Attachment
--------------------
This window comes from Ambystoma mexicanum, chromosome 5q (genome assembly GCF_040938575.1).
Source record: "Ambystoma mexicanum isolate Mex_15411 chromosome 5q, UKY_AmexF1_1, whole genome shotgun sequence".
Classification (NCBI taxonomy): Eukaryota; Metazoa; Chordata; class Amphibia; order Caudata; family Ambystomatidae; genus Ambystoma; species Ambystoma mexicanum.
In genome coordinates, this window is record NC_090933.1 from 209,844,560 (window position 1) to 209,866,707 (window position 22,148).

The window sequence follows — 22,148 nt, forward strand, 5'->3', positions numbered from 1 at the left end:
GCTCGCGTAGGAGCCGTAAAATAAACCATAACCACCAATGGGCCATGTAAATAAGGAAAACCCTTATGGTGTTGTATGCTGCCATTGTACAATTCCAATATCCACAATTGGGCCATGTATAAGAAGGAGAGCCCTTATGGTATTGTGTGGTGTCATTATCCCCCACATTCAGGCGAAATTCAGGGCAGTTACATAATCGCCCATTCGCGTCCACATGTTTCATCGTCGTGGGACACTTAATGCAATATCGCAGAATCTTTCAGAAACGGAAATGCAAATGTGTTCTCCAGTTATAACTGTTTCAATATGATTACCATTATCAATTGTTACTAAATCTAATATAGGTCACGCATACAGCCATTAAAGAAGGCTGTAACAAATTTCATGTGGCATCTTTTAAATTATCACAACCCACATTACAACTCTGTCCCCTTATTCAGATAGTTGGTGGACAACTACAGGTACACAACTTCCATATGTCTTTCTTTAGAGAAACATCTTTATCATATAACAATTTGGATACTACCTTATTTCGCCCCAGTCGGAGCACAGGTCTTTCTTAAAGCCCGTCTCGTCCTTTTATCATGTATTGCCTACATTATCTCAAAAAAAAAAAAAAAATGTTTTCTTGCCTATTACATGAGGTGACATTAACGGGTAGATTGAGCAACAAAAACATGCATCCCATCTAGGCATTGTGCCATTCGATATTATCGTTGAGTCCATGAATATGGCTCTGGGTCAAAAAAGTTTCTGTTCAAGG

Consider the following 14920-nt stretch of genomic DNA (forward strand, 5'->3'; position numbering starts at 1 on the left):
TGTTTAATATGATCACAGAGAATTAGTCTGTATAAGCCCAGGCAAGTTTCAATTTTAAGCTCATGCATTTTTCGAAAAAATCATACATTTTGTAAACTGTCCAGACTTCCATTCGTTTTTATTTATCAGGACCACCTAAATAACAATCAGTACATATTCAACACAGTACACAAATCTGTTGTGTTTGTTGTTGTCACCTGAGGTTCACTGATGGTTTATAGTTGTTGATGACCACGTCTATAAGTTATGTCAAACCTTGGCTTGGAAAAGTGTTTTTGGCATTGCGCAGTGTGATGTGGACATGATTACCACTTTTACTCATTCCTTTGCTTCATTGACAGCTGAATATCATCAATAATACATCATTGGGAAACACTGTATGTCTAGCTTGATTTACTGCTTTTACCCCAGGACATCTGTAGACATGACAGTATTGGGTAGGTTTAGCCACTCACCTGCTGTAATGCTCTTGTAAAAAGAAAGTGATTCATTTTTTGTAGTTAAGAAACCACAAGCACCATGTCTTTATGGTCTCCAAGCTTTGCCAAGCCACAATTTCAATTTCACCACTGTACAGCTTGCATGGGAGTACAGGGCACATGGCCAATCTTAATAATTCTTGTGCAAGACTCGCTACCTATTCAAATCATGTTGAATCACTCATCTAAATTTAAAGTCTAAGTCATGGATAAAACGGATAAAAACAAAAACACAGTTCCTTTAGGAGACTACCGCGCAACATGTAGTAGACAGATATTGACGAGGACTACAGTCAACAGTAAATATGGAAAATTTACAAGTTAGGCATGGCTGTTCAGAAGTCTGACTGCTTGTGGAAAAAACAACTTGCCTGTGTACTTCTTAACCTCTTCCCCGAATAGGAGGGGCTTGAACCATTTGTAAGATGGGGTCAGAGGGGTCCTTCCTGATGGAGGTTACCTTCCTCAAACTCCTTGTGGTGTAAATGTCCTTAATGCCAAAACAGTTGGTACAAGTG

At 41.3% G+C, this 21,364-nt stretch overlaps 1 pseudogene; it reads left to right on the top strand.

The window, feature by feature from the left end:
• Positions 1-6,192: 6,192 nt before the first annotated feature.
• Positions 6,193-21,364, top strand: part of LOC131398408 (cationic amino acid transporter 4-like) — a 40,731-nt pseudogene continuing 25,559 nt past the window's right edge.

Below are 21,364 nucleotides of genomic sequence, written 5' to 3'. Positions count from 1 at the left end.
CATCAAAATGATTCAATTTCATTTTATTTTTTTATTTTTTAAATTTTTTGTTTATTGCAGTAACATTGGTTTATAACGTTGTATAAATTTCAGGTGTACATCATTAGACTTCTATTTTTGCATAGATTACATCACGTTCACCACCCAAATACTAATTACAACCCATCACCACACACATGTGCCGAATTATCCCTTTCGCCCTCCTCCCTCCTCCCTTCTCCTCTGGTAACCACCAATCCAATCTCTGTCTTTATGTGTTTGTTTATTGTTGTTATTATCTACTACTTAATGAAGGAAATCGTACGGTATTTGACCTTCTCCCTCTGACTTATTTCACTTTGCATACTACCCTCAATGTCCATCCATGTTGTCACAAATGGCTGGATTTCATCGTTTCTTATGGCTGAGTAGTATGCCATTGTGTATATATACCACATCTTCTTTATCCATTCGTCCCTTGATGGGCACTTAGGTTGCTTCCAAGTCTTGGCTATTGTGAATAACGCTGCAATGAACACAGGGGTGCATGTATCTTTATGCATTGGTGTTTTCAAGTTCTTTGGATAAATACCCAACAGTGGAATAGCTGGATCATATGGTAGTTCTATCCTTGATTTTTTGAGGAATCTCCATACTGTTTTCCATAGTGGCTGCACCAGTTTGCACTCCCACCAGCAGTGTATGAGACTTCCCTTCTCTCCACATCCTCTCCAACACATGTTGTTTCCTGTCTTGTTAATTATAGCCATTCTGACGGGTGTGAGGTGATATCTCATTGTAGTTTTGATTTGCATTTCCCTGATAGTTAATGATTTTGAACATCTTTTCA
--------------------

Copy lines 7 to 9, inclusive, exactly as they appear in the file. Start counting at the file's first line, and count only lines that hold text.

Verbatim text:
Consider the following 14920-nt stretch of genomic DNA (forward strand, 5'->3'; position numbering starts at 1 on the left):
TGTTTAATATGATCACAGAGAATTAGTCTGTATAAGCCCAGGCAAGTTTCAATTTTAAGCTCATGCATTTTTCGAAAAAATCATACATTTTGTAAACTGTCCAGACTTCCATTCGTTTTTATTTATCAGGACCACCTAAATAACAATCAGTACATATTCAACACAGTACACAAATCTGTTGTGTTTGTTGTTGTCACCTGAGGTTCACTGATGGTTTATAGTTGTTGATGACCACGTCTATAAGTTATGTCAAACCTTGGCTTGGAAAAGTGTTTTTGGCATTGCGCAGTGTGATGTGGACATGATTACCACTTTTACTCATTCCTTTGCTTCATTGACAGCTGAATATCATCAATAATACATCATTGGGAAACACTGTATGTCTAGCTTGATTTACTGCTTTTACCCCAGGACATCTGTAGACATGACAGTATTGGGTAGGTTTAGCCACTCACCTGCTGTAATGCTCTTGTAAAAAGAAAGTGATTCATTTTTTGTAGTTAAGAAACCACAAGCACCATGTCTTTATGGTCTCCAAGCTTTGCCAAGCCACAATTTCAATTTCACCACTGTACAGCTTGCATGGGAGTACAGGGCACATGGCCAATCTTAATAATTCTTGTGCAAGACTCGCTACCTATTCAAATCATGTTGAATCACTCATCTAAATTTAAAGTCTAAGTCATGGATAAAACGGATAAAAACAAAAACACAGTTCCTTTAGGAGACTACCGCGCAACATGTAGTAGACAGATATTGACGAGGACTACAGTCAACAGTAAATATGGAAAATTTACAAGTTAGGCATGGCTGTTCAGAAGTCTGACTGCTTGTGGAAAAAACAACTTGCCTGTGTACTTCTTAACCTCTTCCCCGAATAGGAGGGGCTTGAACCATTTGTAAGATGGGGTCAGAGGGGTCCTTCCTGATGGAGGTTACCTTCCTCAAACTCCTTGTGGTGTAAATGTCCTTAATGCCAAAACAGTTGGTACAAGTG

At 41.3% G+C, this 21,364-nt stretch overlaps 1 pseudogene; it reads left to right on the top strand.